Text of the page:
The Vault №100

The Vault

Tricky Ladies and Gentlemen! Boys and Girls of all ages! Come on down to JayIsGamesLand! The Casual Gamesiest Place on Earth! Sure, we may not have much in the way of thrill rides or funnel cakes (though I hear the "John & Dora Ice Spectacular" is not to be missed). However, we do have some wonderful games in The Vault this week: a gorgeous piece of interactive art, a high-stakes hacking puzzler, and a platformer that's sure to steal some of your time. All of the fun, and none of the sunburn!

  • Small WorldsSmall Worlds - The winning entry in CGDC 6, Small Worlds, by David Shute, is, without hyperbole, an artistic masterpiece. While technically an exploration platformer, such a classification doesn't nearly capture the pathos and discovery contained within the experience. Without spoiling anything, the concept of revelation is central to Small Worlds: tiny rooms become sprawling locales, blocky graphics transform beautiful architecture, serene landscapes reveal sinister history. The fact that such revelation are told nearly entirely without words only adds to the impact, aided in no small part by Kevin MacLeod's amazing score. There are a thousand ways to interpret Small Worlds, and all of them are wonderful and horrible. Anyone who hasn't played it yet, should budget fifteen minutes and be transported.
  • ExploitExploit - As a game creator, Gregory Weir has demonstrated his innovative skill time and time again. His willingness to play with the conventions of Flash gaming form and content is perfectly displayed in Exploit, a tile-based puzzle game. Exploit may have an interface about as advanced looking as an Apple ][, but telling the story in E-Mails somehow makes the game's taut espionage story even more gripping. The turn-based puzzles are complement the plot quite well. While likely having little-to-know resemblance to actual hacking, they'll certainly make you feel like you're ready to take on The Gibson. Though the world of technology is no longer the daunting place it once was, Exploit masterfully builds its tension on how there is still something ominous in how the internet has added so much abstraction to our lives; how code and firewalls dominate our everyday actions in ways we're never quite sure we comprehend. Of course, when code forms itself into something as awesome as Exploit, the digital future becomes a bit easier to take.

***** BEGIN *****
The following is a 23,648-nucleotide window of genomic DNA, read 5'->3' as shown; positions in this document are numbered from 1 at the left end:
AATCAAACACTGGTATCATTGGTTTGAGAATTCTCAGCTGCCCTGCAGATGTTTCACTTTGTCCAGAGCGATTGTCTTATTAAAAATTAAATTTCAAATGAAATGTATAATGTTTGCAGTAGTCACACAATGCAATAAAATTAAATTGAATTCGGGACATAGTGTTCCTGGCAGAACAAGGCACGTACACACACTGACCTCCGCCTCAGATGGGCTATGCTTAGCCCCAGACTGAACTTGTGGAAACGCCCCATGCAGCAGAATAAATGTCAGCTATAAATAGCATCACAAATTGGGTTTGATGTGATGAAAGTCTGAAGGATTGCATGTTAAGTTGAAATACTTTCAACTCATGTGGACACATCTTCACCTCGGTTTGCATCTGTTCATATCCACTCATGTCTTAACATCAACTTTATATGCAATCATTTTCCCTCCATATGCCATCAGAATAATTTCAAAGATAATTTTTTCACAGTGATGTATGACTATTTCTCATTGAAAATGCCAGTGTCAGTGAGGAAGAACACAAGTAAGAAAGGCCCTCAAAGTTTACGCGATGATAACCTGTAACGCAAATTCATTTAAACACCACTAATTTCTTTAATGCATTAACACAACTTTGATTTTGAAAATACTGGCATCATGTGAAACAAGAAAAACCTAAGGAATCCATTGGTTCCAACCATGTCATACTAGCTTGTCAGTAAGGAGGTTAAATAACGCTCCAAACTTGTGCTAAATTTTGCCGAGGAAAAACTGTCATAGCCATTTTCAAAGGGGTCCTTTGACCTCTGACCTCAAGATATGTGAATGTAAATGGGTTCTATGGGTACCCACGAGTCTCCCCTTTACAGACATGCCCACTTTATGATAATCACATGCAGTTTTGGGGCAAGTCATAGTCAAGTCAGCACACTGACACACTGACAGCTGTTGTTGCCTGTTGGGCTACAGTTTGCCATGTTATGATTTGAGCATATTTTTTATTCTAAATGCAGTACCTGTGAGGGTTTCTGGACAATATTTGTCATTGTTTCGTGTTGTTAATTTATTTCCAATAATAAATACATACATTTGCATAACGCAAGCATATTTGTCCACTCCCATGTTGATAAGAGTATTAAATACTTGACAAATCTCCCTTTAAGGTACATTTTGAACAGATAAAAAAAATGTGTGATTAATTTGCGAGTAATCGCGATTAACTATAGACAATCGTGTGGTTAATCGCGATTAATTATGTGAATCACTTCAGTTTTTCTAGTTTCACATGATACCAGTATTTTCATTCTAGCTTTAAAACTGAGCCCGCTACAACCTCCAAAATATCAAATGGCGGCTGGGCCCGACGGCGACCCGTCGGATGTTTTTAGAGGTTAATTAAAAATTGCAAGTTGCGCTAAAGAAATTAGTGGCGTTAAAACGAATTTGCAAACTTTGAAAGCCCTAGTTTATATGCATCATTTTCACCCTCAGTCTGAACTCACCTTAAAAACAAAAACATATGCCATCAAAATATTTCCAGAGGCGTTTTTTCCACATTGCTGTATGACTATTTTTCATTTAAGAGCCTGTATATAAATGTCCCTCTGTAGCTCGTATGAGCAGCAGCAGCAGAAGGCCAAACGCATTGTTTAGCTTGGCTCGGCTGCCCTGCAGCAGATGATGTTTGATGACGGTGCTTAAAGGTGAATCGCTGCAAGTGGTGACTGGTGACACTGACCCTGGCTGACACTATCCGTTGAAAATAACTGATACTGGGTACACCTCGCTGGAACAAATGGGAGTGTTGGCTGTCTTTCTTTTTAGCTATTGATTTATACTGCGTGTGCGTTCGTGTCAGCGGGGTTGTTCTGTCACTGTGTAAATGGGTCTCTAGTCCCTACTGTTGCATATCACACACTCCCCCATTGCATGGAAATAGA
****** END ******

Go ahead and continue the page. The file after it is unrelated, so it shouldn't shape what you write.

• ChronotronChronotron - A number of games have used the Replay Theme where multiple copies of a character work together to reach a platforming-level goal. (I think there was a competition about that somewhere...) Still, Chronotron, by ScaryBug Games, is one of the most refined, and preventing time paradoxes adds a fun layer of challenge. The titular Chronotron is a wonderfully-clunky little guy; sorta like if WALL-E had gotten hold of a TARDIS. The timer in the bottom left makes planning your movements natural, and the "Rewind" mechanic keeps things from getting too frustrating. Overall, Chronotron will get you thinking laterally and get your mind moving in all sorts of dimensions.

While we welcome any comments about this weekly feature here, we do ask that if you need any help with the individual games, please post your questions on that game's review page. Well, what are you waiting for? Get out there and rediscover some awesome!

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